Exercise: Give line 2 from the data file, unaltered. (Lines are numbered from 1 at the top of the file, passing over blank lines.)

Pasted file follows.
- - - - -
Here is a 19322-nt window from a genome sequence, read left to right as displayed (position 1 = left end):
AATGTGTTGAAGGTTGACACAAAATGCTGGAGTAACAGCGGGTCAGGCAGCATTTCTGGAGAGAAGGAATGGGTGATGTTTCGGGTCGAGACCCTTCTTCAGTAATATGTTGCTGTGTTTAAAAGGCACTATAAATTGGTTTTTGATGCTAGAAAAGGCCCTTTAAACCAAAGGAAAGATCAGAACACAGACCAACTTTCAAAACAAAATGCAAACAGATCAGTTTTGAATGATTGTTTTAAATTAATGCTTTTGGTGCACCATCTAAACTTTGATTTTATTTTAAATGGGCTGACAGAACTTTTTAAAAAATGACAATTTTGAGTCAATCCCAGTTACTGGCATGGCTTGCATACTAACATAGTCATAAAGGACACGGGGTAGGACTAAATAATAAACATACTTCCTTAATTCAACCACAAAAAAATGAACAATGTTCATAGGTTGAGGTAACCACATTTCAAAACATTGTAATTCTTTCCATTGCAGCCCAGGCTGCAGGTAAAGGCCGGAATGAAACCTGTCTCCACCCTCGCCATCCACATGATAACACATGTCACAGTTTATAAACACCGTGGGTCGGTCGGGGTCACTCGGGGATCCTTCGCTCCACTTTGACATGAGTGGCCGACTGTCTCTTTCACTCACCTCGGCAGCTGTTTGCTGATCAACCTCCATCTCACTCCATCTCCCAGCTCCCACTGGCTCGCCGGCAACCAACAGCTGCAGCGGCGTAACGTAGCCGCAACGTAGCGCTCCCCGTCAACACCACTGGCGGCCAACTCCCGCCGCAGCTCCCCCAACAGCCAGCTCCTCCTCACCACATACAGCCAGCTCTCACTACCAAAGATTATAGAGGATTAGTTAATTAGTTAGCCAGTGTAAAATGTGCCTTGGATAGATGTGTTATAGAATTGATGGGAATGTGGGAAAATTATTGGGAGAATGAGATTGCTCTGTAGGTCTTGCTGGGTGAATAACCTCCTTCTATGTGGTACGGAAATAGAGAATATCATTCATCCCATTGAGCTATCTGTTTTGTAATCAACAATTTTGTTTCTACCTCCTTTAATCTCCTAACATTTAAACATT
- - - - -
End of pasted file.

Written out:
AATGTGTTGAAGGTTGACACAAAATGCTGGAGTAACAGCGGGTCAGGCAGCATTTCTGGAGAGAAGGAATGGGTGATGTTTCGGGTCGAGACCCTTCTTCAGTAATATGTTGCTGTGTTTAAAAGGCACTATAAATTGGTTTTTGATGCTAGAAAAGGCCCTTTAAACCAAAGGAAAGATCAGAACACAGACCAACTTTCAAAACAAAATGCAAACAGATCAGTTTTGAATGATTGTTTTAAATTAATGCTTTTGGTGCACCATCTAAACTTTGATTTTATTTTAAATGGGCTGACAGAACTTTTTAAAAAATGACAATTTTGAGTCAATCCCAGTTACTGGCATGGCTTGCATACTAACATAGTCATAAAGGACACGGGGTAGGACTAAATAATAAACATACTTCCTTAATTCAACCACAAAAAAATGAACAATGTTCATAGGTTGAGGTAACCACATTTCAAAACATTGTAATTCTTTCCATTGCAGCCCAGGCTGCAGGTAAAGGCCGGAATGAAACCTGTCTCCACCCTCGCCATCCACATGATAACACATGTCACAGTTTATAAACACCGTGGGTCGGTCGGGGTCACTCGGGGATCCTTCGCTCCACTTTGACATGAGTGGCCGACTGTCTCTTTCACTCACCTCGGCAGCTGTTTGCTGATCAACCTCCATCTCACTCCATCTCCCAGCTCCCACTGGCTCGCCGGCAACCAACAGCTGCAGCGGCGTAACGTAGCCGCAACGTAGCGCTCCCCGTCAACACCACTGGCGGCCAACTCCCGCCGCAGCTCCCCCAACAGCCAGCTCCTCCTCACCACATACAGCCAGCTCTCACTACCAAAGATTATAGAGGATTAGTTAATTAGTTAGCCAGTGTAAAATGTGCCTTGGATAGATGTGTTATAGAATTGATGGGAATGTGGGAAAATTATTGGGAGAATGAGATTGCTCTGTAGGTCTTGCTGGGTGAATAACCTCCTTCTATGTGGTACGGAAATAGAGAATATCATTCATCCCATTGAGCTATCTGTTTTGTAATCAACAATTTTGTTTCTACCTCCTTTAATCTCCTAACATTTAAACATT